Breaking out of preconceived roles and identities is central to the story of Wife of a Salesman. The team discussed many big questions during rehearsal: What are the stories we’ve been taught to believe about our lives? About the kinds of lives we should want or can have? Can we change the narrative of our lives? What happens when we try?
Death of a Salesman deeply digs into narrative–the stories Willy Loman has been told about how his life would turn out, and the stories he must continue to tell himself in order to live with the result. Wife of a Salesman similarly unpacks this struggle, doing so specifically for the women who so often didn’t get to take charge of their own narratives.
This topic has been particularly resonant for everyone working on bringing Wife of a Salesman to life on Milwaukee Rep’s stage. As women continue to confront the challenges of being female both in the home and the workplace, as the pandemic threw working mothers particularly into moments of crisis, a play that gives voice to that struggle feels especially relevant and resonant for contemporary audiences.
“How has the balance of career and family changed within the past 75 years?” Gangel asks. “And how has it stayed the same? How does capitalism continue to inform us and our relationships–to ourselves and each other–and also how does it set us up to play and get played?”
Wife of a Salesman evokes countless exciting and complex conversations. But Burgess’ skill lies in asking more questions than she answers, questions the team hopes audiences will be chewing on long after leaving the theater.
“I hope audiences walk away talking about how women's lives have changed in the last 70 years,” Armbruster says. “[The characters] hold a mirror up to each other and themselves. And I hope that the audience can feel the mirror that Eleanor's play holds up to them.”
Gangel adds, “In many ways, I hope that audiences leave asking the same questions they ask after seeing the tragedy of Willy's downfall in Death of a Salesman! I also hope that audiences contemplate what it means to be a woman, a mother, a person with ambitions and dreams in the world, but specifically this country.”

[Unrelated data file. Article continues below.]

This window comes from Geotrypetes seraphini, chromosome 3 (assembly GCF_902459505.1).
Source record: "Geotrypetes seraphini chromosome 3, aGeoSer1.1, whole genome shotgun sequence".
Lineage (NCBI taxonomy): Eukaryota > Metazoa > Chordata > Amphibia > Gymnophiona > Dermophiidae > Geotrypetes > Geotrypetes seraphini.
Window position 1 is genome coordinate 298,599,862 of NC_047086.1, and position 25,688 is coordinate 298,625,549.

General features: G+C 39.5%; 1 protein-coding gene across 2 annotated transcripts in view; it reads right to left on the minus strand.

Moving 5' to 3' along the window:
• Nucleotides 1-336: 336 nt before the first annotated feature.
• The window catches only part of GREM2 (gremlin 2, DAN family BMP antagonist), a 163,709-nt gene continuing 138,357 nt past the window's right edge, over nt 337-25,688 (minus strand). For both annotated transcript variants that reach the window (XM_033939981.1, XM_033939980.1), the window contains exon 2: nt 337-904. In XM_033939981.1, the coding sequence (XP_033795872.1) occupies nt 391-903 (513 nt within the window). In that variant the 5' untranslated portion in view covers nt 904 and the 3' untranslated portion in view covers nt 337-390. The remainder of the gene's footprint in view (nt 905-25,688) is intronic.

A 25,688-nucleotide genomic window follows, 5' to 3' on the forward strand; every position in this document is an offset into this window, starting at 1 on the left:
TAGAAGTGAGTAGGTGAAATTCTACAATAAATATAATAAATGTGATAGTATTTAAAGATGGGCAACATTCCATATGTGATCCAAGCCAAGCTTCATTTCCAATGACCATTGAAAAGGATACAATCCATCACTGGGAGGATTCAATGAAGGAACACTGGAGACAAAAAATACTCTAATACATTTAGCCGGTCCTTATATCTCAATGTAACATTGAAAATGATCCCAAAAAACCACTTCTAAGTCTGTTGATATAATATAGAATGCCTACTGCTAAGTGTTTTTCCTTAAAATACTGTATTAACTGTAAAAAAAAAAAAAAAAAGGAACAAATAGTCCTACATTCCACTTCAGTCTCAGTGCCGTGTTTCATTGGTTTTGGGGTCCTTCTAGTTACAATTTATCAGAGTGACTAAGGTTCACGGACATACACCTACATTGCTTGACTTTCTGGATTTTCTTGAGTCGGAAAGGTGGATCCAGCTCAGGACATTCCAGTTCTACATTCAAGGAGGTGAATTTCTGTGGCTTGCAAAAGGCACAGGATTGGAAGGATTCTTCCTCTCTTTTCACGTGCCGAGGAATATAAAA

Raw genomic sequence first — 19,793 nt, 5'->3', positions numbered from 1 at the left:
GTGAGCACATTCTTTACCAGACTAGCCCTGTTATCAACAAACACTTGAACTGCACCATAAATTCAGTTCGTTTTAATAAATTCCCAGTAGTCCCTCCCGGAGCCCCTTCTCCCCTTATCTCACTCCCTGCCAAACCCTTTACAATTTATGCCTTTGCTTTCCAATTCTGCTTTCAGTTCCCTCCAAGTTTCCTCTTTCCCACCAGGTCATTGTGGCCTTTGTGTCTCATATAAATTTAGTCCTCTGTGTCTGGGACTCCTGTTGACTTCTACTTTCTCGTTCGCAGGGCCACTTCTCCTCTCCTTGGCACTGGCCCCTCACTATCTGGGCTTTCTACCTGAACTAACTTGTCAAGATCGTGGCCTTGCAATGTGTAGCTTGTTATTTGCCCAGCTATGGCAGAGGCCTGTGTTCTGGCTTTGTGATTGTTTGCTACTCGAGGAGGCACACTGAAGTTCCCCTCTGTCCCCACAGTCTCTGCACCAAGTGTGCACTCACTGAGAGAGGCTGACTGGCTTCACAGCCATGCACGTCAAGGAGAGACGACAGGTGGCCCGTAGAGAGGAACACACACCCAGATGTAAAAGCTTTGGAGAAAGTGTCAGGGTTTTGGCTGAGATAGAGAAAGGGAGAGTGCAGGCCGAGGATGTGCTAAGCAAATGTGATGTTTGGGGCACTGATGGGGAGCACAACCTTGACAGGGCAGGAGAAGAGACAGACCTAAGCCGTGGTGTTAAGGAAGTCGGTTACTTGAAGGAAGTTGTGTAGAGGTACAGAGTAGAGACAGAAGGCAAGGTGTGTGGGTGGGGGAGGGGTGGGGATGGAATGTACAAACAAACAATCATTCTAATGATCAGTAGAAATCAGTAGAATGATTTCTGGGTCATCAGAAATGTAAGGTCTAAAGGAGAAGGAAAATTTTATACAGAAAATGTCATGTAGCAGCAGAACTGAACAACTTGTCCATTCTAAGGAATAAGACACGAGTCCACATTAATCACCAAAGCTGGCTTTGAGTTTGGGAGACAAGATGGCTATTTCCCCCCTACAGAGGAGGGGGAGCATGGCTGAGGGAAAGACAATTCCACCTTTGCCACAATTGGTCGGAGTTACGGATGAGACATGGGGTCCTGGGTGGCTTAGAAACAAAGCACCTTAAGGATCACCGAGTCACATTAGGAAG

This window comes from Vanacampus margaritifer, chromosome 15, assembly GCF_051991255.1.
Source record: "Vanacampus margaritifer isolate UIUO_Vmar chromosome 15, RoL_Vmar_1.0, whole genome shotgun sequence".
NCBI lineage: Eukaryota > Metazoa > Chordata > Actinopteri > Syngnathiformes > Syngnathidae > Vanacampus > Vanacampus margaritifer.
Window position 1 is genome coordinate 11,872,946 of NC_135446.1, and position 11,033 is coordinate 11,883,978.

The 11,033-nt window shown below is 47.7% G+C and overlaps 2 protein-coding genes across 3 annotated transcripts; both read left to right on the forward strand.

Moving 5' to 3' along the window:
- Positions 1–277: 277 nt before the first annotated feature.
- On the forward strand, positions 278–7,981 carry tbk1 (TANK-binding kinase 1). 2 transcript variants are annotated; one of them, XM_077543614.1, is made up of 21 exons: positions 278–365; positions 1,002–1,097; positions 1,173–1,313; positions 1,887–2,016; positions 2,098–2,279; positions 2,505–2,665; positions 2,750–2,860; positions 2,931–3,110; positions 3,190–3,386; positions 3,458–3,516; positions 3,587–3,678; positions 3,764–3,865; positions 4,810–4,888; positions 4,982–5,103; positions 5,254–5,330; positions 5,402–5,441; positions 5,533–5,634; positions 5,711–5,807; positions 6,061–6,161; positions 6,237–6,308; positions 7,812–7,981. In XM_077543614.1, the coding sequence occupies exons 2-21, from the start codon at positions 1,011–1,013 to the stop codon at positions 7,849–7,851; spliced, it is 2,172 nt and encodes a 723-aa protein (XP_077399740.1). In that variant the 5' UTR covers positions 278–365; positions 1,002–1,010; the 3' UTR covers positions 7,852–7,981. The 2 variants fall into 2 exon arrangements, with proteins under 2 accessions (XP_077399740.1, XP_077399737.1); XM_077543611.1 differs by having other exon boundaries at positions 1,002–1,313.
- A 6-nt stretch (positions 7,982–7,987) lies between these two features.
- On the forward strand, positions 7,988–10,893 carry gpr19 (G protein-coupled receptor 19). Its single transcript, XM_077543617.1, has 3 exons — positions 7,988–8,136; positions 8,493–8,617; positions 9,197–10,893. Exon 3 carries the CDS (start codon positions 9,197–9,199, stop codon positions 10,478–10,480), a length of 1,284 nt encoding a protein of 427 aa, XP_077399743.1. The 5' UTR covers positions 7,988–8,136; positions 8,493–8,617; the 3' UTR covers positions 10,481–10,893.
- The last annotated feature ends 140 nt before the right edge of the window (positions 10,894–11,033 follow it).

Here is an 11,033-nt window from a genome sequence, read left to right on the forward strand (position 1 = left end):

Just like Death of a Salesman, Wife of a Salesman is a new play launching out into the world, its future bright but unknown. The importance of new work for sustaining the theater ecology and contributing to the future of the literary canon cannot be overstated. Every classic was once a new play, and every new play comes into existence because of what’s come before.
“Canon is another word for infrastructure,” says Armbruster. “And what a delight it is to see Eleanor take our shared history and manipulate it to her purposes. To reconstruct, reconstitute the building materials she's been given, and to build something new and quite extraordinary. She invites her collaborators and the audience to play a game with her. To reimagine our shared history together.”
Deanie Vallone spent the past five years working in New Play Development on staff at Milwaukee Rep. She is now a Milwaukee-based freelance dramaturg and writer. Currently, she’s working as the dramaturg on Wife of a Salesman. You can reach her directly at email@example.com.
To learn more or purchase tickets to Wife of a Salesman click here.